Keep Your Local Development Environments Separate

Submitted by admin.greatens.com on Fri, 05/04/2018 - 01:17

One of the things I love about my job is that HS2 Solutions employees are encouraged to experiment with pet projects. Usually a pet project is to experiment with a new technology and other times a pet project is to build a tool or system that makes my job easier. Recently, my pet project has been both.

About a year ago, I started looking at Vagrant and the more I have used it, the more I find it invaluable. With Vagrant, a developer can create a virtual development environment on her computer without changing anything on the host computer. In order to build a virtual development environment, Vagrant is used in conjunction with virtual machine software like Virtual Box or VMWare.

Creating a a virtual development environment on a development machine is valuable for a number of reasons. At the top of the list is that the developer can setup multiple environments at the same time. So, if the developer is working on multiple projects at the same time (I know project managers, this never happens.) and the development environment for those projects needs to be different (e.g. the programming language version is different), then the developer has to remember how to tweak those environments as needed. This assumes, of course, that the developer even knows that there is a difference. Next, the developer can setup an environment that is as similar to production as possible. There will always be differences for very large sites (e.g. not using a load balancer in the development environment), but the majority of variables can be locked in place. As a bonus, if you want to change one of those variables (e.g. upgrading the version of the programming language). One developer can do that on their instance of Vagrant and if the experiment goes amiss, the developer just rebuilds her environment from a previous version of the Vagrantfile and all is back to normal. In addition, you can also build multiple computer environments. So, if you use a web server, a database server, a caching server, and a reverse-proxy server, you can mimic that environment on your laptop. No more getting surprised when moving a system to a staging or testing environment. Next, once someone defines the environment in a Vagrantfile, anyone can have the environment setup on her computer quickly. This is very useful if you have people that are not comfortable setting up the technologies (e.g. Linux, Apache) that are used in your production environment. (Trust me, your DevOps team will thank you.) Finally, because it takes much less time to setup and it is easy to change back to a different environment, you can easily move someone onto a different project for a day to help out in a pinch.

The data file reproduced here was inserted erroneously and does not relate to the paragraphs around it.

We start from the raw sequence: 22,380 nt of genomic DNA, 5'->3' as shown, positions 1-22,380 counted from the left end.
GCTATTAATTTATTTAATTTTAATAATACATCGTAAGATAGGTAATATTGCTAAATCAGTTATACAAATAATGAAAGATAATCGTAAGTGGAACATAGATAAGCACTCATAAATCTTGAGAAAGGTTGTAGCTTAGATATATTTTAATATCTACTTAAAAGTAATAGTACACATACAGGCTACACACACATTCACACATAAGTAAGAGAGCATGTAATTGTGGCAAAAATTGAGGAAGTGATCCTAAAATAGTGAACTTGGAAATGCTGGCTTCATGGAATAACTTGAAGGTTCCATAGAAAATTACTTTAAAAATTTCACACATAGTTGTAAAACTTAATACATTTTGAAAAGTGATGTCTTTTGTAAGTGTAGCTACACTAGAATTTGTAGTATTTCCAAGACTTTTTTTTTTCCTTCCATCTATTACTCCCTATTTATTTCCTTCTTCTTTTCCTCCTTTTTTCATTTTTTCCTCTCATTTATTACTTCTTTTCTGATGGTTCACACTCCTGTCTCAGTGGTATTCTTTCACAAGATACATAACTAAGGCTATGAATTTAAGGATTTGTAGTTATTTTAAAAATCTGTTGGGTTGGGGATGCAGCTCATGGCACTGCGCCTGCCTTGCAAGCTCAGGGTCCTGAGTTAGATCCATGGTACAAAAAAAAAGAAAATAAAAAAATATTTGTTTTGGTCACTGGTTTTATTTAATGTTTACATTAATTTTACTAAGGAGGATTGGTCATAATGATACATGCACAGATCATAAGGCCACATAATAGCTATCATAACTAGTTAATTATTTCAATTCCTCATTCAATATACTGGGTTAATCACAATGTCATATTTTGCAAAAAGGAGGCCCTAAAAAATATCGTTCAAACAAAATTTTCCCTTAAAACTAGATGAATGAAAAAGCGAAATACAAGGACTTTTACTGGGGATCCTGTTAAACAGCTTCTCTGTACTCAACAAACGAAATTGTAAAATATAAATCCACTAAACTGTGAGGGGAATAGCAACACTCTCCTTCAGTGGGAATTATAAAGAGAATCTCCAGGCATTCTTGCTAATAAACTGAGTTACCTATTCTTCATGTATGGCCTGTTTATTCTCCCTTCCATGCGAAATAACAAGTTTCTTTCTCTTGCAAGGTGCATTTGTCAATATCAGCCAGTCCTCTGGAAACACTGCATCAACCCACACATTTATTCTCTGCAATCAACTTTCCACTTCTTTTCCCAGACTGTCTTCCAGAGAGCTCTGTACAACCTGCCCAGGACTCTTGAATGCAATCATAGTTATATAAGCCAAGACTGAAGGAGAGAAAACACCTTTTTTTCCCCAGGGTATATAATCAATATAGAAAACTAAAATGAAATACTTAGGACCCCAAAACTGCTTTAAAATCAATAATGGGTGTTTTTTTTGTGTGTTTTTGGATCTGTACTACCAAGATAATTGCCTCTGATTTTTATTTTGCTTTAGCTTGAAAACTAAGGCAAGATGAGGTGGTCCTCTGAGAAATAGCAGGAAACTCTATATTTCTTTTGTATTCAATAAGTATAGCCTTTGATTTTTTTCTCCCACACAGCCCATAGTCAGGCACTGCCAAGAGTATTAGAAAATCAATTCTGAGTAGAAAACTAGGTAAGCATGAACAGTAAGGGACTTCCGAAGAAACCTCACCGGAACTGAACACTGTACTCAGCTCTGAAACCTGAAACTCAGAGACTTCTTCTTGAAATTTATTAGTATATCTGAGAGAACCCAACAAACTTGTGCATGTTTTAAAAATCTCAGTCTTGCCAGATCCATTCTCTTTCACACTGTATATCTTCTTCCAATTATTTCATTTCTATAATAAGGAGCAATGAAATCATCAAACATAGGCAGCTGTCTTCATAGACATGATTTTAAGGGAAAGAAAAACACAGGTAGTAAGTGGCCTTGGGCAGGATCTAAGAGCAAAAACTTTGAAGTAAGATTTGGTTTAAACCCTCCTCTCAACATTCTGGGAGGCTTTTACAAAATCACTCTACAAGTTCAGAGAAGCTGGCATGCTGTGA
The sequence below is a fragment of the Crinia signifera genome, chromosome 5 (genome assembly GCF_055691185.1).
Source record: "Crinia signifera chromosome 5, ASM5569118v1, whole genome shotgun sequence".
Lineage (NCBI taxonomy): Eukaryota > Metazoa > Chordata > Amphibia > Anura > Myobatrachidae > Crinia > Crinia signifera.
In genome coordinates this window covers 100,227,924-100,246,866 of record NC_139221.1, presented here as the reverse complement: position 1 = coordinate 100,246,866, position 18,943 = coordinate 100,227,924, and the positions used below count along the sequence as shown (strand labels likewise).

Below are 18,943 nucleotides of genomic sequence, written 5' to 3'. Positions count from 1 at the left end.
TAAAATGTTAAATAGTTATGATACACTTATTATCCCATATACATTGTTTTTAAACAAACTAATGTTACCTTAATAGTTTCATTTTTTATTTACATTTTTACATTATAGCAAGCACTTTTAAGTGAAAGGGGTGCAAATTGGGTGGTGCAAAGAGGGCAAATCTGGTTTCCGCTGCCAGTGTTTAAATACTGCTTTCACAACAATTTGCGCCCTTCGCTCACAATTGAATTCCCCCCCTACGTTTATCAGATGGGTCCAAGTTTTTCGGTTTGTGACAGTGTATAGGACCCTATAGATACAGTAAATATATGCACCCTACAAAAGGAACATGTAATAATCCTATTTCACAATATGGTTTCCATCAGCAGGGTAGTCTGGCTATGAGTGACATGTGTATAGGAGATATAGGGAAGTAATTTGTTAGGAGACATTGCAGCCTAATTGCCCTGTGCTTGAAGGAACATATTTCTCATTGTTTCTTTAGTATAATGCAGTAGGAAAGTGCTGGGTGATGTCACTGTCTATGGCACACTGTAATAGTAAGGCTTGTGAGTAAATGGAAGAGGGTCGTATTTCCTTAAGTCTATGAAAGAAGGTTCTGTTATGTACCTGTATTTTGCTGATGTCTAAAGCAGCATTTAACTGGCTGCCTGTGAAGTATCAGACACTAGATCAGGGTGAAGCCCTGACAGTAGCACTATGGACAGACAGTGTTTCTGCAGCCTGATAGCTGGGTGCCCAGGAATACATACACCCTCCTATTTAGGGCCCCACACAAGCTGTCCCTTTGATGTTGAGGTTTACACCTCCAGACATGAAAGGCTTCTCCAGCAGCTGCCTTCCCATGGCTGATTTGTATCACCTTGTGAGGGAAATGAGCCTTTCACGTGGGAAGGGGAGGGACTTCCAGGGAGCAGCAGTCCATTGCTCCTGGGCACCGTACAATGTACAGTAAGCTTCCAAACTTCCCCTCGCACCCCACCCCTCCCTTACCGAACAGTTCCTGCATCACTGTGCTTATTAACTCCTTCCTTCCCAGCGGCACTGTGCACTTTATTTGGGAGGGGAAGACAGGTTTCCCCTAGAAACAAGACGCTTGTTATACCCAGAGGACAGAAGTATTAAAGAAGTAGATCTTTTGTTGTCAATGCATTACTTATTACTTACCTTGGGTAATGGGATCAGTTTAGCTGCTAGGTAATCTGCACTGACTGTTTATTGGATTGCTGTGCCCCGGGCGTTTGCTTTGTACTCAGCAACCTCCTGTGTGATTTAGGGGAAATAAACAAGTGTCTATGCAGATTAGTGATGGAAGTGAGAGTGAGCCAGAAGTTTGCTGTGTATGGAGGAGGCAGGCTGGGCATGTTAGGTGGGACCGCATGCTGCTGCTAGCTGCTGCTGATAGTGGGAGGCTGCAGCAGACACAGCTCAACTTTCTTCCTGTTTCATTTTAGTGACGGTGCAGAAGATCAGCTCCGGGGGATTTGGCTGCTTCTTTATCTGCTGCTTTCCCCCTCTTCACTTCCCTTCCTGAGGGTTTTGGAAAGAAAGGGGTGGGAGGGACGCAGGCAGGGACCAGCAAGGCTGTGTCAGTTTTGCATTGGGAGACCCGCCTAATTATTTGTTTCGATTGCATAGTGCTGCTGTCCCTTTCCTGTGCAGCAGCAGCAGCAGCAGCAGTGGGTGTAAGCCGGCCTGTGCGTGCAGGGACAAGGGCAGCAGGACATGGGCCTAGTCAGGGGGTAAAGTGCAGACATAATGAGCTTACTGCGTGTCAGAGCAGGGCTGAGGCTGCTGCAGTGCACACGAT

Vagrant can be used in a very simple way or it can be used in very complex ways. You can build a single computer environment or you can build a multiple computer environment. And in a multiple computer environment, each computer can use a different guest operating system. Again, you can mimic, as closely as you want to, your production environment. The networking can be very simple (e.g. just using port-forwarding to forward a port on the host to the guest) to having a bridged network so that anyone on your network can reach the virtual environment. The host computer can also have synchronized folders with the guest environment, so files can be changed in either place. I use this because I have an IDE I like on my MacBookPro, but I sometimes like to edit files with vi on the Linux system.

All in all, I am very happy I discovered Vagrant and I continue to marvel at all I can do with it. In future blog posts, I plan to write up how to create a multiple computer environment that mimics the environment many people use for a moderately complex Drupal environment.

 

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